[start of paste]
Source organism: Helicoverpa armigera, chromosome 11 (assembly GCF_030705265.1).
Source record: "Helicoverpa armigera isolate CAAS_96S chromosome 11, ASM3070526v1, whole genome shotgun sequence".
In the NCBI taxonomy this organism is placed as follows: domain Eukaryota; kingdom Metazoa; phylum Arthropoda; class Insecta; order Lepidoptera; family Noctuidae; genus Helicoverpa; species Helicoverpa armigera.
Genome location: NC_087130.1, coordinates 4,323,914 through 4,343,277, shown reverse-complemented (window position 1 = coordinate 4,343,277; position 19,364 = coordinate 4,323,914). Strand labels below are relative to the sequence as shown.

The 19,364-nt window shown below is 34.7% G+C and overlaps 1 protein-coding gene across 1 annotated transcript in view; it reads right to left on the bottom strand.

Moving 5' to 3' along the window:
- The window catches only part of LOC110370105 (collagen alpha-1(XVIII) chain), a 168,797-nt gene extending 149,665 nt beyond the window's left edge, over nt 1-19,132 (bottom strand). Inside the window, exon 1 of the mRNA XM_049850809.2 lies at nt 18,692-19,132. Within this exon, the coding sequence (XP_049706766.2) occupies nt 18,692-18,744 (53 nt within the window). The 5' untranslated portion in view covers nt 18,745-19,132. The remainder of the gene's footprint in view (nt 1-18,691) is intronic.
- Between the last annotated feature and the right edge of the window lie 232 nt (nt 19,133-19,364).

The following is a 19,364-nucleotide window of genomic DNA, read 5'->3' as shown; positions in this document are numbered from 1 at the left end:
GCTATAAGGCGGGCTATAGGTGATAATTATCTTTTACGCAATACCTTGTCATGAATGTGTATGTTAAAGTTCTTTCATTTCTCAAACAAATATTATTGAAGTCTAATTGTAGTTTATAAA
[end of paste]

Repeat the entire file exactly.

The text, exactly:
Source organism: Helicoverpa armigera, chromosome 11 (assembly GCF_030705265.1).
Source record: "Helicoverpa armigera isolate CAAS_96S chromosome 11, ASM3070526v1, whole genome shotgun sequence".
In the NCBI taxonomy this organism is placed as follows: domain Eukaryota; kingdom Metazoa; phylum Arthropoda; class Insecta; order Lepidoptera; family Noctuidae; genus Helicoverpa; species Helicoverpa armigera.
Genome location: NC_087130.1, coordinates 4,323,914 through 4,343,277, shown reverse-complemented (window position 1 = coordinate 4,343,277; position 19,364 = coordinate 4,323,914). Strand labels below are relative to the sequence as shown.

The 19,364-nt window shown below is 34.7% G+C and overlaps 1 protein-coding gene across 1 annotated transcript in view; it reads right to left on the bottom strand.

Moving 5' to 3' along the window:
- The window catches only part of LOC110370105 (collagen alpha-1(XVIII) chain), a 168,797-nt gene extending 149,665 nt beyond the window's left edge, over nt 1-19,132 (bottom strand). Inside the window, exon 1 of the mRNA XM_049850809.2 lies at nt 18,692-19,132. Within this exon, the coding sequence (XP_049706766.2) occupies nt 18,692-18,744 (53 nt within the window). The 5' untranslated portion in view covers nt 18,745-19,132. The remainder of the gene's footprint in view (nt 1-18,691) is intronic.
- Between the last annotated feature and the right edge of the window lie 232 nt (nt 19,133-19,364).

The following is a 19,364-nucleotide window of genomic DNA, read 5'->3' as shown; positions in this document are numbered from 1 at the left end:
GCTATAAGGCGGGCTATAGGTGATAATTATCTTTTACGCAATACCTTGTCATGAATGTGTATGTTAAAGTTCTTTCATTTCTCAAACAAATATTATTGAAGTCTAATTGTAGTTTATAAA